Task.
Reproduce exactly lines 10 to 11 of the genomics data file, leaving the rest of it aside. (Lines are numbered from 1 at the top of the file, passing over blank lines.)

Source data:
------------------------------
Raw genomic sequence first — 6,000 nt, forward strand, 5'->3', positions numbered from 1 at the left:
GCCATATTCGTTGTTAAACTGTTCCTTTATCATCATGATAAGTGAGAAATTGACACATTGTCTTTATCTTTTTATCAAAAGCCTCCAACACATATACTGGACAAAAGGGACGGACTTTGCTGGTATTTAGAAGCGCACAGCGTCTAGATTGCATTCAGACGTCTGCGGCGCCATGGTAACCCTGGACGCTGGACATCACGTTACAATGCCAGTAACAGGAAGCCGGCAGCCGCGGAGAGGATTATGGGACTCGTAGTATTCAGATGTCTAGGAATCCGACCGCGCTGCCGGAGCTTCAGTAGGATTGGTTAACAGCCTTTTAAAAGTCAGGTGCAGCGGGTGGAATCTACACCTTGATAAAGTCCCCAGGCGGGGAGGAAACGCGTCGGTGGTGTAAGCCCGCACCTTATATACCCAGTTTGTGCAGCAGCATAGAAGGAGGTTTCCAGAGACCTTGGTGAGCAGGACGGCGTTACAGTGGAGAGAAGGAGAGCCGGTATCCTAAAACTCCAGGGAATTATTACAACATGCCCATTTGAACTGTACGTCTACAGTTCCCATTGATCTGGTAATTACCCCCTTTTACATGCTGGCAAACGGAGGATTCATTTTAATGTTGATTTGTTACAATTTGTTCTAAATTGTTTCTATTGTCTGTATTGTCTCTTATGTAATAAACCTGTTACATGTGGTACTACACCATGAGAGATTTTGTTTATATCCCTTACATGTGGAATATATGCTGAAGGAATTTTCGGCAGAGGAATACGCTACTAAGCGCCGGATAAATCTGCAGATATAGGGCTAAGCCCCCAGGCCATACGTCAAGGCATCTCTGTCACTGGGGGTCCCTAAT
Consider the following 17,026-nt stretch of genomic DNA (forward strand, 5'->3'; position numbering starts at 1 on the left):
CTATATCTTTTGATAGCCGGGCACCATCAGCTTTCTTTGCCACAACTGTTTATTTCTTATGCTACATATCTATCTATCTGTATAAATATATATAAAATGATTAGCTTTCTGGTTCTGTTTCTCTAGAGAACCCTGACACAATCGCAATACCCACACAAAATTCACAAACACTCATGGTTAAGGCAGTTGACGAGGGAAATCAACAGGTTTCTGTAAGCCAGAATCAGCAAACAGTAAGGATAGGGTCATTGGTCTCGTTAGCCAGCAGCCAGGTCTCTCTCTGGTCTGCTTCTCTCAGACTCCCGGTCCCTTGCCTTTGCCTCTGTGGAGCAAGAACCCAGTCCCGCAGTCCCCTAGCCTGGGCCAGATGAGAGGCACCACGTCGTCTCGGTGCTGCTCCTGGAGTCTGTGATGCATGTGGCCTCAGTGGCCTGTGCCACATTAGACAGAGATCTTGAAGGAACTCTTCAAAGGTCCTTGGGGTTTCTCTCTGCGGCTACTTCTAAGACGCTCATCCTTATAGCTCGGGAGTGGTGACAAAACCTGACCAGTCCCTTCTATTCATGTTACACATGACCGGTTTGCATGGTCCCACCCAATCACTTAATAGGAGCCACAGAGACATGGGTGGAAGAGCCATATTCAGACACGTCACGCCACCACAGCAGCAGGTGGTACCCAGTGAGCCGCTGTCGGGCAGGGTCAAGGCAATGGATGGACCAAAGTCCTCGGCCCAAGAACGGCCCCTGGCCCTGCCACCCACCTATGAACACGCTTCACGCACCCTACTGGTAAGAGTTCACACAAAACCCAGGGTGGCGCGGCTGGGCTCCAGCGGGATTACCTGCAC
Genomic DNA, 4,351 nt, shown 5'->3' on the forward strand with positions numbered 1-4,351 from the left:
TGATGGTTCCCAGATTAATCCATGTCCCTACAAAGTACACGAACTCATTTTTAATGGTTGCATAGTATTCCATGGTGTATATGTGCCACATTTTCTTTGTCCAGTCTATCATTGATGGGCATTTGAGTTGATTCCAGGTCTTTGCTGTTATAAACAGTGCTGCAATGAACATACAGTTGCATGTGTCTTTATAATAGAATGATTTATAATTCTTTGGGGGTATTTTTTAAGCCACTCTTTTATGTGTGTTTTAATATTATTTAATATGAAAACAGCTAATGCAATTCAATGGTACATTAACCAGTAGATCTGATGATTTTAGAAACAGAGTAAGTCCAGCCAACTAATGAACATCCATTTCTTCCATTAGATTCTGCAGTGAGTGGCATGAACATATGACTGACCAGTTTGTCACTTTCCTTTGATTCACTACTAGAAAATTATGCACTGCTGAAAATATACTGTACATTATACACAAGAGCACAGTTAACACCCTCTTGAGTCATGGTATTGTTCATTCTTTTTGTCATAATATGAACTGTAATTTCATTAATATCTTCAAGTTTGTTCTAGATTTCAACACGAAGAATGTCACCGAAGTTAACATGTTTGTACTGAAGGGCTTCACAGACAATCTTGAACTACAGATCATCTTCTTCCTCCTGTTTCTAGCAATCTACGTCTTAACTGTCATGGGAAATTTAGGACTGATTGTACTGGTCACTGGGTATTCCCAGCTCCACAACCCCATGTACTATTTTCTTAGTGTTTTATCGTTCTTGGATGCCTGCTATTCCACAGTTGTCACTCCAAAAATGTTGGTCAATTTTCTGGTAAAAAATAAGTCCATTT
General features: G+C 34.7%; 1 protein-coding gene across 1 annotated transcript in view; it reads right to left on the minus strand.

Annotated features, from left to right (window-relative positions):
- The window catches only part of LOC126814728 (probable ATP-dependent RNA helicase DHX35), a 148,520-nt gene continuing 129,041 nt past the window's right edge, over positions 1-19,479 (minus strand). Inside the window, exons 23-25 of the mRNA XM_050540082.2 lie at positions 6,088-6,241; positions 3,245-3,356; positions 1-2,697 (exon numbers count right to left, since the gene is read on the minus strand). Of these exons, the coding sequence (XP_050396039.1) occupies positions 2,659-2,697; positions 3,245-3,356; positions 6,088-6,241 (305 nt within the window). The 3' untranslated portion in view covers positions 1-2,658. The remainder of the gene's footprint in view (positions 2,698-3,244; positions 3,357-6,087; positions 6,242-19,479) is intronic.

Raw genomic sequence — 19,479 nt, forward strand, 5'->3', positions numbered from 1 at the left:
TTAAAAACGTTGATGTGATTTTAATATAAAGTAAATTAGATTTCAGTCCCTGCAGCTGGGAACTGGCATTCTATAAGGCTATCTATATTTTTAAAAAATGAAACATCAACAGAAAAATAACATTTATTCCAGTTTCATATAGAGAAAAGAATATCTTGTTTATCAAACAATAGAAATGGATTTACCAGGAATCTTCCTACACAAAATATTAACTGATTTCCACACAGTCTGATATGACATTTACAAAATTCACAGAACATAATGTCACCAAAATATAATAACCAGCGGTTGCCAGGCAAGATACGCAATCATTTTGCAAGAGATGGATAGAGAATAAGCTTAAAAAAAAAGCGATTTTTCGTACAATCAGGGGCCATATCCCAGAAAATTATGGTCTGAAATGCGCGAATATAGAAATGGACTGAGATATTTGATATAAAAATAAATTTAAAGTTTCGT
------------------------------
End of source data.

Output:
Raw genomic sequence — 19,479 nt, forward strand, 5'->3', positions numbered from 1 at the left:
TTAAAAACGTTGATGTGATTTTAATATAAAGTAAATTAGATTTCAGTCCCTGCAGCTGGGAACTGGCATTCTATAAGGCTATCTATATTTTTAAAAAATGAAACATCAACAGAAAAATAACATTTATTCCAGTTTCATATAGAGAAAAGAATATCTTGTTTATCAAACAATAGAAATGGATTTACCAGGAATCTTCCTACACAAAATATTAACTGATTTCCACACAGTCTGATATGACATTTACAAAATTCACAGAACATAATGTCACCAAAATATAATAACCAGCGGTTGCCAGGCAAGATACGCAATCATTTTGCAAGAGATGGATAGAGAATAAGCTTAAAAAAAAAGCGATTTTTCGTACAATCAGGGGCCATATCCCAGAAAATTATGGTCTGAAATGCGCGAATATAGAAATGGACTGAGATATTTGATATAAAAATAAATTTAAAGTTTCGT